Stocks completed a mixed week before the long Labor Day weekend, but the major indices finished the period with a decisively upbeat session. Small caps and tech stocks quickly shrugged off the slight weakness that the Gorilla noticed previously, leading the broader market higher, following the somewhat bearish non-farm payrolls number. The mostly positive reaction to the disappointing news is widely considered a good sign for bulls, especially in the light of the miss in hourly earnings, and the also weak ISM manufacturing PMI that was published earlier on during the week. The consumer confidence index on Tuesday painted a more positive picture of the services sector, which remains the “engine of growth” without a doubt.

Interestingly enough, Treasury yields remained strong, despite the mostly negative economic releases, as investors still expect a rate hike by the Fed in the near future. The Gorilla would be delighted to see the continuation of the current trends in stocks and bonds, as they point to a much-needed normalization after the protracted period of “extraordinary monetary conditions.” This week will not only be shortened, but there won’t be many major releases coming out, with only the ISM non-manufacturing index likely making waves on Tuesday. Internationally, central banks will be the center of attention, as the Bank of Canada and the ECB will announce their benchmark interest rates on Wednesday and Thursday, respectively.

The technical picture remained mixed with a bullish bias, as the major indices are now close to their short- and long-term moving averages after one month of low-volatility consolidation. The Nasdaq, the Dow, and the S&P 500 are all within 2% of their respective all-time highs, with the technology index being the strongest, finishing above their 50-day and the 200-day moving averages. The Russell 2000 outperformed the large cap benchmarks once again, as it drifted higher throughout the week, staying above both moving averages, and hitting a new 52-week high on Friday. The Volatility Index (VIX) declined sharply on Job’s Friday after hitting a weekly high above 15. The benchmark closed the week back near the 12.50 level, as traders remain fairly confident regarding the prospects of the rally.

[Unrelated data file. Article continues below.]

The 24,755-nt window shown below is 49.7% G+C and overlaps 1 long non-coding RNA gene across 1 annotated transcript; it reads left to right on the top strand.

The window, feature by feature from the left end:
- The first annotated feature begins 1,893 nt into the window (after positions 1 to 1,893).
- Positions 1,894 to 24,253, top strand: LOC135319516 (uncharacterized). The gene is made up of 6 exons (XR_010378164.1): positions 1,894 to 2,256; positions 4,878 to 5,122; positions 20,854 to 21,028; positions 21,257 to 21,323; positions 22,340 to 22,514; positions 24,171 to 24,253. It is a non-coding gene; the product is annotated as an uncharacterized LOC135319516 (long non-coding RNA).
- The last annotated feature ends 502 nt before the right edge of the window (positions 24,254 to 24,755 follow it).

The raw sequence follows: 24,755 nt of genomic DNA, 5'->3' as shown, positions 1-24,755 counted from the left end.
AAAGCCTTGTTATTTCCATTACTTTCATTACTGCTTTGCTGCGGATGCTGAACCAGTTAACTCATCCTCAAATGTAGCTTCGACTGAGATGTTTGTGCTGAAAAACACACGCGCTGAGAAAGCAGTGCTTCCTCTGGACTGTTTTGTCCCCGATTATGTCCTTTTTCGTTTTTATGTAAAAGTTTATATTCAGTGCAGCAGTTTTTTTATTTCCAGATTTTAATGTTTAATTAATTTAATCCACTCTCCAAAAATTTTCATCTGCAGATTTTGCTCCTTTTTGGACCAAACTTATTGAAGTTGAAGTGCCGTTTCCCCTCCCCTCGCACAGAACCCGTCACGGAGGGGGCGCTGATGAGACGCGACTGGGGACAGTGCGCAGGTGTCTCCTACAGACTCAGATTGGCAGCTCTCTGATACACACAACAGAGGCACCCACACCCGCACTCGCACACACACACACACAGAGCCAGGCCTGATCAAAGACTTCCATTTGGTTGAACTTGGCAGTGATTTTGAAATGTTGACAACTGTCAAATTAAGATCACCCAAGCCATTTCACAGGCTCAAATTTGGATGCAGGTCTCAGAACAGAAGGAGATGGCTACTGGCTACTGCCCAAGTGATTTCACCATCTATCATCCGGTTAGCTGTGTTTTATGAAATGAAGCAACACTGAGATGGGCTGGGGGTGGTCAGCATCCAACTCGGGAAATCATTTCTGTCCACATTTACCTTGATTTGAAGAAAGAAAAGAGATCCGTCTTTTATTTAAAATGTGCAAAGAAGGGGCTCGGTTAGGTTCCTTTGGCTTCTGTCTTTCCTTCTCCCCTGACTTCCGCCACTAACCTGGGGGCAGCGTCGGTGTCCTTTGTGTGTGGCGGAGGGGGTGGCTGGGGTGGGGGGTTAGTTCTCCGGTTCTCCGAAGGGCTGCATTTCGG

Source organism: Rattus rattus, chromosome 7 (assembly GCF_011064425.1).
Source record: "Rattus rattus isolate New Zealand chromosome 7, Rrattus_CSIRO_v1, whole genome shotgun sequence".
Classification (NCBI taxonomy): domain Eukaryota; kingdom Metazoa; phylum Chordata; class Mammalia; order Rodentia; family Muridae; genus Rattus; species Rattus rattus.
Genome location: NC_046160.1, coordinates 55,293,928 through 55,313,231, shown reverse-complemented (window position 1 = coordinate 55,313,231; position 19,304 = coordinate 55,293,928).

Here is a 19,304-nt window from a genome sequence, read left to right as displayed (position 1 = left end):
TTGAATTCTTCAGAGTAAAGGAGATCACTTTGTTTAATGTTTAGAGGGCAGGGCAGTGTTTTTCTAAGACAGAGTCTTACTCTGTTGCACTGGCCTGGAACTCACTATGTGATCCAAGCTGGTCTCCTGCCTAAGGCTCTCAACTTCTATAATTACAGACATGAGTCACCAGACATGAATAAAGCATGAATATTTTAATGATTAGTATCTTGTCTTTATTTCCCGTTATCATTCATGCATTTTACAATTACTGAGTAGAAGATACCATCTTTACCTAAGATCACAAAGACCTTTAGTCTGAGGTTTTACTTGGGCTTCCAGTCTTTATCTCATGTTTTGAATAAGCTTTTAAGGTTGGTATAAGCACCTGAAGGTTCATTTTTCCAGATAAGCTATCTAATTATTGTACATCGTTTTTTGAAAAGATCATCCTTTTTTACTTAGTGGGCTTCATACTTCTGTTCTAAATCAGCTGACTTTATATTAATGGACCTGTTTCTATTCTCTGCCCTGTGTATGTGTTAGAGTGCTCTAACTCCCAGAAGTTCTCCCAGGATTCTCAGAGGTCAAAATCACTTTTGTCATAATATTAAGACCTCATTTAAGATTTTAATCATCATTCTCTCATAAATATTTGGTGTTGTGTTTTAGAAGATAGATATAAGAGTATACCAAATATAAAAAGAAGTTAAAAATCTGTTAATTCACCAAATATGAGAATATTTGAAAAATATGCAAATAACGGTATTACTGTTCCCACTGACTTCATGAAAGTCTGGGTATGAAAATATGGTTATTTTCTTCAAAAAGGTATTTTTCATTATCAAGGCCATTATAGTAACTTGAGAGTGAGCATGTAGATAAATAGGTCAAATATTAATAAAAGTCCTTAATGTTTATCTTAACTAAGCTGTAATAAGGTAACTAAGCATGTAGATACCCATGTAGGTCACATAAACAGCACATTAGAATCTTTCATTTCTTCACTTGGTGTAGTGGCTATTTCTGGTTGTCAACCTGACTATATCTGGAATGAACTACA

Market internals improved towards the end of the week, as the correction seemed to run out of steam, and small caps continued to shine. The Advance/Decline line marched to new all-time highs again, as advancing stocks outnumbered declining issues, by a 2-to-1 ratio on the NYSE and by a 4-to-1 ratio on the Nasdaq. The number of new 52-week highs was stable on both exchanges, with 154 on the NYSE and 136 on the Nasdaq, while the number of new lows was virtually unchanged at 10 on the NYSE and 26 on the Nasdaq. The ratio of stocks above their 200-day moving average remained close to its 3-year high, near 76% throughout the week, despite the ongoing consolidation.

The list of the most shorted stocks on the NYSE and the Nasdaq was mostly unchanged, as short interest continued to decline, although some new names appeared amid the correction. Fitness band manufacturer Fitbit (FIT) has been in the crosshairs of short sellers all year long, and short interest in the stock increased to over 50% recently, despite a more than 20% rally in the shares since June. Banking product provider Bofi Holding (BOFI) is experiencing a classic “short squeeze,” as the stock exploded by 40% in August alone, with a short interest currently still above 42%. The day-to-cover ratio (DTC) of Verisign (VRSN) caught up with Marriott (MAR) once again, as both stocks registered DTC ratios of 25 on Friday, placing the domain service provider and the hotel chain on the top of the list.

Stocks are entering a period of negative seasonality, as September and October are the two worst months of the year on Wall Street according to the statistics. That said, the Gorilla doesn’t see dark clouds gathering on the horizon, as the relative strength of the “risk-on” segments of the market looks promising for bulls. More and more stocks are hitting new all-time highs, and as long as the economy keeps growing at a modest pace and technicals remain positive, the inevitable “dips” might still provide good entry points. On a negative note, the steep correction in the price of oil could be a cause for concern in the coming weeks, at least for the energy sector and related issues. With that in mind, stay tuned for this holiday-shortened, but interesting week!